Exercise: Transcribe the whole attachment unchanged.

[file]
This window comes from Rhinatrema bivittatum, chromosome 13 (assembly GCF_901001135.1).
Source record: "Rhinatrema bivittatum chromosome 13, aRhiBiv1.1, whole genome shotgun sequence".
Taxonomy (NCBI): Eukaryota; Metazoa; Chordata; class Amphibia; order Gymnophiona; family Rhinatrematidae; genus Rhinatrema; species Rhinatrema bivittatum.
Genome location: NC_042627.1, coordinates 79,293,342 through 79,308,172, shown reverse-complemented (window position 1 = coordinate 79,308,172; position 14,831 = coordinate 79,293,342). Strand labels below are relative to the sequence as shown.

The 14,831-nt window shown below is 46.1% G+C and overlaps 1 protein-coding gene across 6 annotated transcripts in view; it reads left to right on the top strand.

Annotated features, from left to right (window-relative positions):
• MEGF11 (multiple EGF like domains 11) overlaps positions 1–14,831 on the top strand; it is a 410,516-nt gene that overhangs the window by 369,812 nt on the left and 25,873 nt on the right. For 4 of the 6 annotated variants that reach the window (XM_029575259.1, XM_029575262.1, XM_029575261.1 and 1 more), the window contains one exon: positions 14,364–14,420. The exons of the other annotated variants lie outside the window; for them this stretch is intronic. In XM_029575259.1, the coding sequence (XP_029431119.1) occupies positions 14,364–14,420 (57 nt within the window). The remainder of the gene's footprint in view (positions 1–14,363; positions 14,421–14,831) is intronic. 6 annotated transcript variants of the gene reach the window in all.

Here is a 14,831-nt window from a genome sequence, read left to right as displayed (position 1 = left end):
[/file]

This window comes from Rhinatrema bivittatum, chromosome 13 (assembly GCF_901001135.1).
Source record: "Rhinatrema bivittatum chromosome 13, aRhiBiv1.1, whole genome shotgun sequence".
Taxonomy (NCBI): Eukaryota; Metazoa; Chordata; class Amphibia; order Gymnophiona; family Rhinatrematidae; genus Rhinatrema; species Rhinatrema bivittatum.
Genome location: NC_042627.1, coordinates 79,293,342 through 79,308,172, shown reverse-complemented (window position 1 = coordinate 79,308,172; position 14,831 = coordinate 79,293,342). Strand labels below are relative to the sequence as shown.

The 14,831-nt window shown below is 46.1% G+C and overlaps 1 protein-coding gene across 6 annotated transcripts in view; it reads left to right on the top strand.

Annotated features, from left to right (window-relative positions):
• MEGF11 (multiple EGF like domains 11) overlaps positions 1–14,831 on the top strand; it is a 410,516-nt gene that overhangs the window by 369,812 nt on the left and 25,873 nt on the right. For 4 of the 6 annotated variants that reach the window (XM_029575259.1, XM_029575262.1, XM_029575261.1 and 1 more), the window contains one exon: positions 14,364–14,420. The exons of the other annotated variants lie outside the window; for them this stretch is intronic. In XM_029575259.1, the coding sequence (XP_029431119.1) occupies positions 14,364–14,420 (57 nt within the window). The remainder of the gene's footprint in view (positions 1–14,363; positions 14,421–14,831) is intronic. 6 annotated transcript variants of the gene reach the window in all.

Here is a 14,831-nt window from a genome sequence, read left to right as displayed (position 1 = left end):